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Getting started with Matlab


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Getting started with Matlab

Launch Matlab by either clicking twice on the Matlab icon on your desktop or by selecting: Start Programs Matlab Matlab. The main window is the MATLAB Command Window, where you write your instructions.


The sign ‘» ’ below indicates that what follows comes from the MATLAB Command Window. In the MATLAB Command Window, Matlab will execute the instructions after ‘» (command)’ when you press ‘enter’.
To save your work, it is usually easier to highlight whatever you want to save on the MATLAB Command Window and to paste it on the Notepad than to use the Matlab function ‘diary’. If you absolutely want to use the Matlab ‘diary’, type
» diary name_of_file

at the very beginning of your Matlab session and then

» diary off

at the very end of your Matlab session.




I Numbers and variables





  1. Basic operations:




  • Addition and subtraction

» 2+3

» 2-3


» 2*3

» 2/3


  • To the power of:

» 2^3
(2) Creating simple variables:
» a=2

creates a variable called ‘a’ and allocates the value 2 to this variable. You can perform the basic operations on the variables:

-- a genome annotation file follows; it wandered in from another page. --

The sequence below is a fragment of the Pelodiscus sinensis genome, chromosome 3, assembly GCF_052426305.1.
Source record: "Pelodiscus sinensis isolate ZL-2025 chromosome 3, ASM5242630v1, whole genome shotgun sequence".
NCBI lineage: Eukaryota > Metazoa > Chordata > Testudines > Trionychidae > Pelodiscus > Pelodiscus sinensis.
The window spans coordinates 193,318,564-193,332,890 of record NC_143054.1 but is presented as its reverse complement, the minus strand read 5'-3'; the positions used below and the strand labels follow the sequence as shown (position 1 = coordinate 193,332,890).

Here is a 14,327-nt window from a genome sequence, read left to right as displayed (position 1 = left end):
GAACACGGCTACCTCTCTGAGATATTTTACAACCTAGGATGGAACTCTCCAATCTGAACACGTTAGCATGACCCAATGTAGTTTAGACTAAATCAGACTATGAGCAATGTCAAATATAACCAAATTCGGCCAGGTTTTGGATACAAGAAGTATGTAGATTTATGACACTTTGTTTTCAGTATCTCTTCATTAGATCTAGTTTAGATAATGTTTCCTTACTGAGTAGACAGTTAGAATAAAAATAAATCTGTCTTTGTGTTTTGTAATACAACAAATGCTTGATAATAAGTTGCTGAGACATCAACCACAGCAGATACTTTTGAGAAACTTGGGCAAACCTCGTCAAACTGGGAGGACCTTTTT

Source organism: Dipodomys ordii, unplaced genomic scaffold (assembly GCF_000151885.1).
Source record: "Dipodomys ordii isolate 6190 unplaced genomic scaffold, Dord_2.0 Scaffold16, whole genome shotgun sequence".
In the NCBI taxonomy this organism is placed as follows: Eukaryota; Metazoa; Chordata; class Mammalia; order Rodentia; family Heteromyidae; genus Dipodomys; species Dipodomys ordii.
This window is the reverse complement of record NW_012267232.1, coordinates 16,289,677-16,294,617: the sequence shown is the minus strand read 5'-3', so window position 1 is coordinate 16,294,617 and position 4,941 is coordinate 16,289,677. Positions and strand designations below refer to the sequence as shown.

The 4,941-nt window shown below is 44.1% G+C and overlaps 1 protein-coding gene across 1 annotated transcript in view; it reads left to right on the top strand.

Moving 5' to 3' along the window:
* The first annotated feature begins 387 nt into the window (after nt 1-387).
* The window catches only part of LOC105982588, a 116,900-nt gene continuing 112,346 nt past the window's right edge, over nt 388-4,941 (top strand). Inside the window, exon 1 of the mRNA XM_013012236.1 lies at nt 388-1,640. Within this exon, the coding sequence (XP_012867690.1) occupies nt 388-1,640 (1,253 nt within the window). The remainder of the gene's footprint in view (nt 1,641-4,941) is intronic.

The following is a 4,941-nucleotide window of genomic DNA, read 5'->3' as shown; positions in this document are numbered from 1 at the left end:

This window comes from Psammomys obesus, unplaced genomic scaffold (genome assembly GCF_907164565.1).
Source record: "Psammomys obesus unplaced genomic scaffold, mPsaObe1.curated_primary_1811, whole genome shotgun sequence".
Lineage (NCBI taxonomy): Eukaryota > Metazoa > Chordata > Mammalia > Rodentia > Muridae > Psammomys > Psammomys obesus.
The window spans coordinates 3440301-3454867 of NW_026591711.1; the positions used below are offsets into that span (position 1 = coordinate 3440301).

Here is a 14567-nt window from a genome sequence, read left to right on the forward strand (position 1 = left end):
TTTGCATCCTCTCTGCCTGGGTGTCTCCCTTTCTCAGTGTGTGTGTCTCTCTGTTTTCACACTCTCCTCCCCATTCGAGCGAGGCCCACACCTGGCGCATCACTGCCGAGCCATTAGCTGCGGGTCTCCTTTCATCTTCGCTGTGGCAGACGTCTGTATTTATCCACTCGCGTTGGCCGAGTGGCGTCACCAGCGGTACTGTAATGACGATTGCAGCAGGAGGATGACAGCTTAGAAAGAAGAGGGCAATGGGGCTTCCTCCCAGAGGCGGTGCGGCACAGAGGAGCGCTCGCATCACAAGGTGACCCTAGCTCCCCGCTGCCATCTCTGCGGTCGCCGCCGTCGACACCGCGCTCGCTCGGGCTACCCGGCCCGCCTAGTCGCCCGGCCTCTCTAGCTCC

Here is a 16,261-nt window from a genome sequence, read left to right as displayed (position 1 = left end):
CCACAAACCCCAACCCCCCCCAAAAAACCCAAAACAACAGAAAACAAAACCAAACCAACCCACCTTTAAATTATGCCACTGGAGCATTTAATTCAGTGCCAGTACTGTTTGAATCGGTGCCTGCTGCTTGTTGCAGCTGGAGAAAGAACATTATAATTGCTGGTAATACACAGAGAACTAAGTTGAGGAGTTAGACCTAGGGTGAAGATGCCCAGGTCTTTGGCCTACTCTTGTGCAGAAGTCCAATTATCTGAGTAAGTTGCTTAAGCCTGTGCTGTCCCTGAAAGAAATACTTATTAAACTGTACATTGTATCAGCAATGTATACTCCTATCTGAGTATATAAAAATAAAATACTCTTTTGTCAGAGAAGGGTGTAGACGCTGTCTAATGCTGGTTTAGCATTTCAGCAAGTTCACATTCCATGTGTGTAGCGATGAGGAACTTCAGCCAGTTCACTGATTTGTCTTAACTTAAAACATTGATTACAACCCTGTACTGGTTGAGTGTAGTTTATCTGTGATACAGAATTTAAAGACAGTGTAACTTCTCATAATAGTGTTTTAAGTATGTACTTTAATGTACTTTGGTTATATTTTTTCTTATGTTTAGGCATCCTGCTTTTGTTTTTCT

» b=(a^3)/(5-2*a^0.5)

The Matlab command

» who

displays the name of the variables, while the Matlab command



» whos

displays the name and the characteristics of the variables.


(3) Creating vectors and matrices:
» U=[1,2,3,4]

creates a row vector with four entries. Entries are separated by a coma.


To create a column vector, use semicolon instead:

» V=[1;2;3;4]


The command

» D=5:10


creates a row vector that contains the numbers 5,6,…,10, whereas the command

» D=5:0.2:6

creates a row vector that contains the numbers 5, 5.2, 5.4, 5.6, 5.8, 6.

Try to keep these two Matlab commands in mind, as they will be useful later for plotting graphs.


You can also create matrices:

» A=[1,2;3,4]

In this particular example, ‘A’ is a 2 by 2 matrix. On each row, entries are separated by a coma and rows are separated by a semicolon.
You can also perform some basic operations with vectors and matrices, although you have to be a lot more careful. One basic operation that is always safe with vectors and matrices is the multiplication by a number: